Spanish soccer federation fires women's national team coach Jorge Vilda amid Luis Rubiales controversy

He applauded the federation president who refused to resign after kissing a player without her consent

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The Spanish soccer federation fired women’s national team coach Jorge Vilda on Tuesday, less than three weeks after his team won the Women’s World Cup title and amid the controversy involving suspended federation president Luis Rubiales.

The coach was among those who applauded Rubiales when he refused to resign despite facing widespread criticism for kissing player Jenni Hermoso on the lips without her consent during the title celebrations in Sydney last month.



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Rubiales, who also grabbed his crotch in a lewd victory gesture after the final, has been provisionally suspended by FIFA and is facing a Spanish government case against him for the conduct that prompted a storm of criticism and led to widespread calls for his resignation.

Vilda later said Rubiales’ behavior was improper. Men’s coach Luis de la Fuente also applauded Rubiales’ diatribe against what he called “false feminists,” and apologized on Friday for having clapped in what he described an “inexcusable human error.”

The captains of Spain’s men’s national team on Monday condemned Rubiales’ “unacceptable behavior” in a show of support for the Women’s World Cup-winning team.

Vilda was at the helm at the World Cup even though some players rebelled against him less than a year ago in a crisis that put his job in jeopardy. Fifteen players stepped away from the national team for their mental health, demanding a more professional environment. Only three returned to the squad that won the World Cup.

The players who left the team had signed a letter complaining about Vilda and the conditions for the national team.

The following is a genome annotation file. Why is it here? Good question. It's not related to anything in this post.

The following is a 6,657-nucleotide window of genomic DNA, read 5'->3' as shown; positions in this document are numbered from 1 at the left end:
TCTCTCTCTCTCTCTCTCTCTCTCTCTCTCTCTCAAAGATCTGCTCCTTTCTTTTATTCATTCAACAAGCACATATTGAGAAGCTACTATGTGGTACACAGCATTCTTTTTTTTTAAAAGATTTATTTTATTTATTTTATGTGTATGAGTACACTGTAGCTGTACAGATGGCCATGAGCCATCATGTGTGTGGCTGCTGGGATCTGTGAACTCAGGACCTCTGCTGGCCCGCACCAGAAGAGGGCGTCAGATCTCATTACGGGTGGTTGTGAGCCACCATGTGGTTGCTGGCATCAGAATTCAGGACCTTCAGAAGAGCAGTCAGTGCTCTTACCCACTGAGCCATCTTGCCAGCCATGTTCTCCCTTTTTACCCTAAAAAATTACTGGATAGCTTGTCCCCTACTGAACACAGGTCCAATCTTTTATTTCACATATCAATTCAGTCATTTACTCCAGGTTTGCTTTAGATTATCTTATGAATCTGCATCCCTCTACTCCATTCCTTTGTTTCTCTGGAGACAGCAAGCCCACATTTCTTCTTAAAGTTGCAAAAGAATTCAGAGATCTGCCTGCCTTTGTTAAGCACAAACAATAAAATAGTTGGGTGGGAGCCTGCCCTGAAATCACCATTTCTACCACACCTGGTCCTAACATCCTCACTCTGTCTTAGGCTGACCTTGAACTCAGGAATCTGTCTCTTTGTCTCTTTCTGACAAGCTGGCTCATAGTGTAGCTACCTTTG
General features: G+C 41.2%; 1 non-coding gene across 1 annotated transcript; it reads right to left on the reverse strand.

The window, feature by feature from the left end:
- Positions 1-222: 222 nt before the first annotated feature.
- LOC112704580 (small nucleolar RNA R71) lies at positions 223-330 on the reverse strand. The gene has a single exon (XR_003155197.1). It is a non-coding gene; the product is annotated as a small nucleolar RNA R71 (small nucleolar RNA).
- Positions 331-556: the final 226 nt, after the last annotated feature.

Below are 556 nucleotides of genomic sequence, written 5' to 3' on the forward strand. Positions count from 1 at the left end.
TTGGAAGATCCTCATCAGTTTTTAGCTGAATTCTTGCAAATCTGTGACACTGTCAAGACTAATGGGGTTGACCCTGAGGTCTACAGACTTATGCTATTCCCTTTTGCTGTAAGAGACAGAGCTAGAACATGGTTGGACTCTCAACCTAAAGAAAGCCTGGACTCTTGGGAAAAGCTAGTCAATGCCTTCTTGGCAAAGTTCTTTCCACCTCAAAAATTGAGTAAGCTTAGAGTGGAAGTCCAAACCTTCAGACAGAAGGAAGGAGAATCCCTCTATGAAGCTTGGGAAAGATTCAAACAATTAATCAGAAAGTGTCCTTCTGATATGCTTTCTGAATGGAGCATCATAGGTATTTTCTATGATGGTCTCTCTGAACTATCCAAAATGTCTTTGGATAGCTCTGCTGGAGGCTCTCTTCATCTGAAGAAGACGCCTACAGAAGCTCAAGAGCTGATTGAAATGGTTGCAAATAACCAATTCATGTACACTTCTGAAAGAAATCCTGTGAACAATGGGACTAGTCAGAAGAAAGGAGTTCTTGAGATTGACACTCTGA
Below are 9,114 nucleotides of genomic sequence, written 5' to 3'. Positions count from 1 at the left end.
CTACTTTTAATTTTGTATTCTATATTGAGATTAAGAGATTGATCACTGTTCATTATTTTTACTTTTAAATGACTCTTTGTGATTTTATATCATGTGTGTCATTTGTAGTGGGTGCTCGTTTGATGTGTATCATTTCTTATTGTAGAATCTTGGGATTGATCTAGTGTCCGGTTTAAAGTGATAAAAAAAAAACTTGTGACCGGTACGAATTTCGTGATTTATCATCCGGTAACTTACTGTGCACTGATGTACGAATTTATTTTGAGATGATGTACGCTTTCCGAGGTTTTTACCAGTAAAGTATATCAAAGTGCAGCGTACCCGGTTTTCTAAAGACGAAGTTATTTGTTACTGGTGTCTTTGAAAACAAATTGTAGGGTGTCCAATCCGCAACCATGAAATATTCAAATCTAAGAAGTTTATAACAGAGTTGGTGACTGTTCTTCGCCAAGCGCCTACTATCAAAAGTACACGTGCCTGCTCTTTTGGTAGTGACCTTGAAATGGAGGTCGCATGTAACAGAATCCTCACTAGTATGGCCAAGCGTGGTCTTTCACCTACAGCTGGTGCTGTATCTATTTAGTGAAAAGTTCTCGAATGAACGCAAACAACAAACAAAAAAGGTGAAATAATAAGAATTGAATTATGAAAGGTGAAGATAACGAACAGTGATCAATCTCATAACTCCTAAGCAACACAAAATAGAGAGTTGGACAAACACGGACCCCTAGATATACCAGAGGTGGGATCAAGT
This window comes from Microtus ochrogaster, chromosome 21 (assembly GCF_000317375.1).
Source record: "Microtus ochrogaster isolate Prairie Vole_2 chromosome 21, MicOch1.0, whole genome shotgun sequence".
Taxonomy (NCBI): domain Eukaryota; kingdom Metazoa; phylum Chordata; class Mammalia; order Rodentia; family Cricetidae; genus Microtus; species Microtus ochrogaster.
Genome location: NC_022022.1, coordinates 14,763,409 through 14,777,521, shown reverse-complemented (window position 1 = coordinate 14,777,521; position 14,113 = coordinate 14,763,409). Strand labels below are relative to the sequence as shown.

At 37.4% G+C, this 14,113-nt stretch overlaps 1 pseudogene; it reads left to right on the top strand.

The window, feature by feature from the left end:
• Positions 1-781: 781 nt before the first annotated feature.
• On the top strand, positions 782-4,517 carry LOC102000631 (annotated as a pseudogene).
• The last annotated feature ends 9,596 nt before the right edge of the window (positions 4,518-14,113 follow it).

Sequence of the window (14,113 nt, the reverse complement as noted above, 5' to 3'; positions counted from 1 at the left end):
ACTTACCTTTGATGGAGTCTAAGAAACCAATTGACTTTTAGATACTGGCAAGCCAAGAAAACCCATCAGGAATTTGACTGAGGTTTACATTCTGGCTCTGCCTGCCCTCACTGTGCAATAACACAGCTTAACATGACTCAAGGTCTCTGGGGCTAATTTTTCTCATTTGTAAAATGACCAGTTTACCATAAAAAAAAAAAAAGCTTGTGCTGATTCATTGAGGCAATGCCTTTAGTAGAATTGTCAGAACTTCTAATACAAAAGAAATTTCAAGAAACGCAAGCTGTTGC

Vilda was heavily backed by Rubiales throughout the process.

The federation said Vilda was “key to the notable growth of women’s soccer” and thanked him for leading Spain’s national team to the World Cup title and to No. 2 in the FIFA rankings — its highest ever position.

“The federation wants to express its gratitude to Jorge Vilda for the services provided, for his professionalism and his dedication during all these years, wishing him success for the future,” the federation said in a statement. “He leaves the federation with an extraordinary sporting legacy thanks to the implementation of a recognized game model and a methodology that has been an engine of growth for all the women’s categories of the national team.”

Vilda had been at the helm of the women’s team since 2015. He was also relieved of his position as sporting director.

Vilda’s replacement was not immediately announced.

Vilda received a lukewarm welcome by fans during the team’s titles celebration back in Madrid after the World Cup. He had been jeered by some during a viewing party during the final.

Spain hadn’t celebrated a soccer World Cup title since the men’s team won its lone trophy at the 2010 tournament in South Africa.

The women's team made it to only its third World Cup appearance in Australia and New Zealand. La Roja had advanced to the knockout round four years ago but lost to eventual champion the United States. It hadn't gone past a major semifinal since the 1997 European Championship.

The president currently in charge of the Spanish soccer federation, Pedro Rocha, released a letter on Tuesday apologizing to the soccer world and to society in general for Rubiales’ behavior.

Rocha said the federation had the responsibility to ask for “the most sincere apologies to the soccer world as a whole,” as well as to soccer institutions, fans, players — especially of the women’s national team — “for the totally unacceptable behavior of its highest representative.”

“In no way his behavior represents the values of Spanish society as a whole, its institutions, its representatives, its athletes and the Spanish sports leaders,” Rocha wrote.

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